Your off road roots also run deep within your family. How has your dad’s past success influenced your career and what has it meant to carry on the Watson name onto a second generation of off road racing?
My dad is my idol, for sure. I think he won four championships in a row racing desert when there were 35 guys in the class. He’s always kind of pushing me to try and go out and have fun with it. Trying to achieve what he did, it’s hard. Not that many people have gone out and won that many championships in a row, but to get one for myself under our name, it’s a good feeling. He’s all excited. I think he was just as excited, if not more excited than I was. On the podium after the race finished we were in tears. It was just a good feeling. It’s cool to have it all be so family oriented.
As a full time college student, how do you balance your education and racing? What are your long term goals as it pertains to your career both on and off the track?
It’s tough. I’m a sophomore and just finished up my third semester of engineering school. It’s tough. Thankfully, my whole family has stuck behind me and helped me get the car ready, get the trailer ready, and all that stuff. Now, racing for Honda, it’s going to be a lot more involved on my part, but, thankfully, they’re taking care of the setup side of things and all the stuff I spent a lot of time on last year, making sure the cars are all set up. Now there’s a lot more media involved, like last week getting me and Chris Polvoorde out to Anaheim for supercross. I was in the pits with guys like Ken Roczen and Justin Brayton, and the whole Honda motorsports team, which is a really cool experience and all. I have to be so committed to both. Monday through Friday is school time, and weekends it’s race time, so it’s a lot to juggle, but I’m having fun. I’m loving school, loving what I’m learning there, and having this opportunity to race for Honda this coming year, I can’t pass it up. I’m trying to take advantage of it while I can, and we’ll see what happens.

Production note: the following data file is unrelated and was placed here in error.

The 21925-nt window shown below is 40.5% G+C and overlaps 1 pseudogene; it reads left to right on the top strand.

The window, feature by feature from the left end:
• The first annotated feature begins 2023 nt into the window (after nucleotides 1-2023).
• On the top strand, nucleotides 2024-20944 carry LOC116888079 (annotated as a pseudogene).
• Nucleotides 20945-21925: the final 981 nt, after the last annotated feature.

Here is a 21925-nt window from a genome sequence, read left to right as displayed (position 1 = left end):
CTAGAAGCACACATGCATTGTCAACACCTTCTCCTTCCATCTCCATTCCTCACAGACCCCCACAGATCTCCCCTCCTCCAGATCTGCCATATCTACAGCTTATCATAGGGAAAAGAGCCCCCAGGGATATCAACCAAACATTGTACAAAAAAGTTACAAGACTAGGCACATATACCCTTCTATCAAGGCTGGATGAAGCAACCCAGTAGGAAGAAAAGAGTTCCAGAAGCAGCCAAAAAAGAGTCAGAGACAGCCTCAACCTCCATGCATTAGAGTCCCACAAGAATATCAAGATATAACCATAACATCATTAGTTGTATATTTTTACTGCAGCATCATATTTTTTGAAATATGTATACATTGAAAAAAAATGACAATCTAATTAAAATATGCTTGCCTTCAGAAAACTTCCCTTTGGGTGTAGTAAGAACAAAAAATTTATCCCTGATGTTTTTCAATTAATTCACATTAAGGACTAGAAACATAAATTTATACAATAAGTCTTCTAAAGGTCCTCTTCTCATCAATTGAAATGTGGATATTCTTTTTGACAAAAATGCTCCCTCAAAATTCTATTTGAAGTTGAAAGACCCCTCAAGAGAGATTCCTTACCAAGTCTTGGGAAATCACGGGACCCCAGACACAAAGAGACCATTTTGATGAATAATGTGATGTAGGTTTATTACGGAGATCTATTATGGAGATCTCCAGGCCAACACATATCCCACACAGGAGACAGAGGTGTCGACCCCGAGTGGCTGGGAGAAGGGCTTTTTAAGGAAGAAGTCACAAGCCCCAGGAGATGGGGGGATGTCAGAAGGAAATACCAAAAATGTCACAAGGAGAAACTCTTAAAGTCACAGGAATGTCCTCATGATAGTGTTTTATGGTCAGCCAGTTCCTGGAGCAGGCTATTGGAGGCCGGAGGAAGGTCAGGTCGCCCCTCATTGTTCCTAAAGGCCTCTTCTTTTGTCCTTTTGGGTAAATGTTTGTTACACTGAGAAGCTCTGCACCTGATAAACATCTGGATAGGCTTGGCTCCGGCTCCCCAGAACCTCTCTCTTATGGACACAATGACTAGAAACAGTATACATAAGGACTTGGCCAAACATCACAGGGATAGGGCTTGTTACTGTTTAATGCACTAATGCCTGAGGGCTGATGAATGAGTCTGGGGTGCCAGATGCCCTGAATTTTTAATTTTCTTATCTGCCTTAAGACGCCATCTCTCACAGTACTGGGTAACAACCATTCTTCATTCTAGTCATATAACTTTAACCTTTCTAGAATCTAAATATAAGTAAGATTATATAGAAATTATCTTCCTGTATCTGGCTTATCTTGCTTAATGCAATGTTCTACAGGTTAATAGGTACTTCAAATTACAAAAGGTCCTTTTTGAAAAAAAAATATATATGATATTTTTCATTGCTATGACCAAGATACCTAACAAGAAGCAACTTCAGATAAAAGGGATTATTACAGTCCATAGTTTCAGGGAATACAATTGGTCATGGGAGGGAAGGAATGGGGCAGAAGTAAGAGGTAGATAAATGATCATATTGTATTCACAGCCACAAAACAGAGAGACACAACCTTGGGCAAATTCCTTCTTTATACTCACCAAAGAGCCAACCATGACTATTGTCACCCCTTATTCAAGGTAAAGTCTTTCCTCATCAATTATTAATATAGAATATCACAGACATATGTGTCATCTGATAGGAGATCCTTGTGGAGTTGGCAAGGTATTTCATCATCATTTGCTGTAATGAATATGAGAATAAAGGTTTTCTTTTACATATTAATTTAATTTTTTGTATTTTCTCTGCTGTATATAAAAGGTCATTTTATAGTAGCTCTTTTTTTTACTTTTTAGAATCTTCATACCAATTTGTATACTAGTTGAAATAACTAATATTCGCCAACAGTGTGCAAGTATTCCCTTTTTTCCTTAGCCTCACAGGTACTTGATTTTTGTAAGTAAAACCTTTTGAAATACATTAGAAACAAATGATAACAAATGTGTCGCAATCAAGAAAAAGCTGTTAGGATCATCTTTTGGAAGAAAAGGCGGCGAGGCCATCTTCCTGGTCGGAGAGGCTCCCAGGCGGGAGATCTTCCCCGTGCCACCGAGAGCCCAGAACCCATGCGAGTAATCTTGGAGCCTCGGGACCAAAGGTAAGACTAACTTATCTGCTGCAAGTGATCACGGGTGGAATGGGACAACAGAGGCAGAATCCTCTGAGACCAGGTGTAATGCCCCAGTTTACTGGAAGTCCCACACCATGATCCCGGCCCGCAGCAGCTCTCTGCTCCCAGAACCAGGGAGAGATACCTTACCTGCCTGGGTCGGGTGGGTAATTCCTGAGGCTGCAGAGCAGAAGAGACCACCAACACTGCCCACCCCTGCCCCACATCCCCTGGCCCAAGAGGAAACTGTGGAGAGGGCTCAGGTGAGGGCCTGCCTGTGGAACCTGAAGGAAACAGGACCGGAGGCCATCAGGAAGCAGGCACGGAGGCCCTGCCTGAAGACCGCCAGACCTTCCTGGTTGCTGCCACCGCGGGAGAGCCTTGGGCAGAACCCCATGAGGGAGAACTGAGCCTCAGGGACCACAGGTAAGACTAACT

Who would you like to thank for supporting your career, and your championship run this season?
My family. They do so much for me, helping me out, getting the cars ready, and helping us get to the races. They’re a big part of our racing program. The guys last year at BFGoodrich tires really played a big role in getting us to the finish line every time and up on the podium. They’re a huge help to us. Method Race Wheels, FOX Racing Shox, all the guys that help support our Pro Buggy program. They did an awesome job getting us out there every time and being competitive. And now, everybody over at Honda off road. They’ve really taken a big commitment in believing in Christopher and I, and I couldn’t be more excited to partner with them.